Patch Tuesday: Microsoft plugs zero-day hole exploited by PowerPool

Cyber Security
Patch Tuesday: Microsoft plugs zero-day hole exploited by PowerPool

Microsoft’s Patch Tuesday this month is addressing 61 security flaws in Windows and other software, notably in web browsers Internet Explorer and Edge, as well as in Office, Sharepoint, Hyper-V, and the .NET Framework. Seventeen of the updates are rated as critical, as neatly summarized in this table by the SANS Technology Institute.

Importantly, this update round includes a fix for an important-rated vulnerability in the Windows 7 to 10 operating systems that ESET researchers spotted as being exploited in the wild by a newly-uncovered group called PowerPool only two days after the flaw was publicized via a (now deleted) post on Twitter. The zero-day bug, tracked under CVE-2018-8440, enables a restricted Windows user to obtain administrative rights on the unpatched system.

In addition, this month’s offering addresses three more vulnerabilities that surfaced prior to Tuesday, but aren’t known to have been under attack. Beyond CVE-2018-8409, a denial-of-service vulnerability in System.IO.Pipelines that is rated as “important”, two publicly known bugs received the “critical” rating:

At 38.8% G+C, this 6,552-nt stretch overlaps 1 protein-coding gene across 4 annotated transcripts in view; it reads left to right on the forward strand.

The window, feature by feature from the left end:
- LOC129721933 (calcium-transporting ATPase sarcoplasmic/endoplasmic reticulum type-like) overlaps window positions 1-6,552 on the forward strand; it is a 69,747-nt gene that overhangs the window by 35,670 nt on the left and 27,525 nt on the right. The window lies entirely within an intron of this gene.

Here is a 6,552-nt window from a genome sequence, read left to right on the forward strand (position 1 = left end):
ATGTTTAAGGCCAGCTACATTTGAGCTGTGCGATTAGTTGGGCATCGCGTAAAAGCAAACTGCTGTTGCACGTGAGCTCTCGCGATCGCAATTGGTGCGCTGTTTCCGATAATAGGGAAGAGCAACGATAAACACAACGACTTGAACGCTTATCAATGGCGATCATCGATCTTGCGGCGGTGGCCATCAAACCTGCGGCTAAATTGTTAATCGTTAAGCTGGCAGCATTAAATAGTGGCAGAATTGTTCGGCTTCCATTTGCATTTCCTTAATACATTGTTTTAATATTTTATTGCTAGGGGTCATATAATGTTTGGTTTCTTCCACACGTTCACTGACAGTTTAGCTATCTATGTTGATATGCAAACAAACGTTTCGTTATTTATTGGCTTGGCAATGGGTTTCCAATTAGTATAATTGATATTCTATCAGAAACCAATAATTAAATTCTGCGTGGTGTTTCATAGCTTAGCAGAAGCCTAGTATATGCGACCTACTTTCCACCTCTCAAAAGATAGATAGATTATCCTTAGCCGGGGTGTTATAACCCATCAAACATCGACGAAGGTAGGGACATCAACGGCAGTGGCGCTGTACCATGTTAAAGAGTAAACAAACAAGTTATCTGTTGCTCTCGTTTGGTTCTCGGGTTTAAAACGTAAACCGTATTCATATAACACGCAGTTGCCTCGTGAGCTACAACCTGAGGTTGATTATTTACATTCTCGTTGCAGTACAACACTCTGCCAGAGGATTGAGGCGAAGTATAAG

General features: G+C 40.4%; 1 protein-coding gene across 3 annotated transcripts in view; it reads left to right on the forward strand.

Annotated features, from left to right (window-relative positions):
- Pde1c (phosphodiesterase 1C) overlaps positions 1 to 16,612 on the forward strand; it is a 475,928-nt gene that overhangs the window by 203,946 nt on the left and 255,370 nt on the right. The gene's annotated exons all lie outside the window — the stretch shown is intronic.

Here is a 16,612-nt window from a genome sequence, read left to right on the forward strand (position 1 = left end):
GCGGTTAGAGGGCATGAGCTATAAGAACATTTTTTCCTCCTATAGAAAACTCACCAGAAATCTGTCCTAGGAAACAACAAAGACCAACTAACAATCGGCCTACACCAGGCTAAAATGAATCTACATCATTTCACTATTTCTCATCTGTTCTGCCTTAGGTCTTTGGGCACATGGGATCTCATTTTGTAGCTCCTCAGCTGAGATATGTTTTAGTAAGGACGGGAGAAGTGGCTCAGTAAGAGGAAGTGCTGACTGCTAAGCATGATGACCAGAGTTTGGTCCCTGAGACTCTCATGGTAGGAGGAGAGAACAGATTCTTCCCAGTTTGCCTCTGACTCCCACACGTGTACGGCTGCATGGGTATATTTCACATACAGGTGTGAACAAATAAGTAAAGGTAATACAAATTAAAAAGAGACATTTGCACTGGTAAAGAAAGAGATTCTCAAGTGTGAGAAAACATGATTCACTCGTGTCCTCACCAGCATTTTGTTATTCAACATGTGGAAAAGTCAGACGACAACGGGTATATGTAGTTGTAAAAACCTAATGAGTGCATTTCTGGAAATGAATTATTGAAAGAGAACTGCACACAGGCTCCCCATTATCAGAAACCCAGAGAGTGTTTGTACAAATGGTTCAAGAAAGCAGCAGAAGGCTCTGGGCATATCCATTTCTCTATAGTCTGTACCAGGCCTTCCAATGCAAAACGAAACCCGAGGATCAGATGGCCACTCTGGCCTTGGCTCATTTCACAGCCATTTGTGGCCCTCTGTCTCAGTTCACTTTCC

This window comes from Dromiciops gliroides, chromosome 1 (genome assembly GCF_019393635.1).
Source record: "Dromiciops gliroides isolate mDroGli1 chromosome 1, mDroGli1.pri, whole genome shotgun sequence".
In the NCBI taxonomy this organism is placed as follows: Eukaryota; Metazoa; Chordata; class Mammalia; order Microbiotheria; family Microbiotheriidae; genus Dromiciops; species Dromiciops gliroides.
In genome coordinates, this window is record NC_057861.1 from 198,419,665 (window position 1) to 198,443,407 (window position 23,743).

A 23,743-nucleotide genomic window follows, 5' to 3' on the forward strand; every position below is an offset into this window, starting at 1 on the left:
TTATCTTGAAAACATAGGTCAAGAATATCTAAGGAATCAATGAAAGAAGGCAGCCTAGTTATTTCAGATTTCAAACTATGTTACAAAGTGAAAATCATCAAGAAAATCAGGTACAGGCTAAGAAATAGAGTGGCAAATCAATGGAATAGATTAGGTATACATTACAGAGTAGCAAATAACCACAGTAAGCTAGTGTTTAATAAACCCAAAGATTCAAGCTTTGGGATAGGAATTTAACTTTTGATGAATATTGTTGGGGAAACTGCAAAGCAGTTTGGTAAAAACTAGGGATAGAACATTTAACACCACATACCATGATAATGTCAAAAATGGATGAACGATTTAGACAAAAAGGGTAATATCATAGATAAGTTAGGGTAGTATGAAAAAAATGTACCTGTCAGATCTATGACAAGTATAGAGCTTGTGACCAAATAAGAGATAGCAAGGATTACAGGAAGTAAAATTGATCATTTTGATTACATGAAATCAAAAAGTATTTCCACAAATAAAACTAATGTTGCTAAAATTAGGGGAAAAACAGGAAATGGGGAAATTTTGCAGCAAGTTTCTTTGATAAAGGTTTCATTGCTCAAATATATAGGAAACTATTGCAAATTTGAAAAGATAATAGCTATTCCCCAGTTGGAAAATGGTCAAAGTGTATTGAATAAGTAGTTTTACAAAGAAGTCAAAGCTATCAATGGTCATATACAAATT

The first of them, CVE-2018-8457, is a remote code execution flaw that, according to Microsoft’s advisory, lies in “the way the scripting engine handles objects in memory in Microsoft browsers”. This flaw could be exploited by a threat actor to lure the victims to visit a malicious website via a Microsoft web browser. “An attacker who successfully exploited the vulnerability could gain the same user rights as the current user,” said the technology giant.

The other critical and previously disclosed vulnerability, CVE-2018-8475, is a remote code execution vulnerability in Windows that occurs due to the systems’ improper handling of specially crafted image files. An attack could exploit the security hole to execute arbitrary code by tricking victims into loading a malicious image file.

Meanwhile, Adobe has given a bit of a patch party of its own, although in this case the tally is noticeably lower. The company’s update round this month includes nine fixes for ColdFusion, specifically versions 2018, 2016 and 11 of this web application development platform. This encompasses six updates rated as critical, five of which could allow attackers to run arbitrary code on the targeted system.

Adobe has also pushed out one update for Adobe Flash Player for Windows, macOS, Linux and Chrome operating systems. This privilege-escalation flaw is rated as “important“ and its successful exploitation could lead to information disclosure, said the company.





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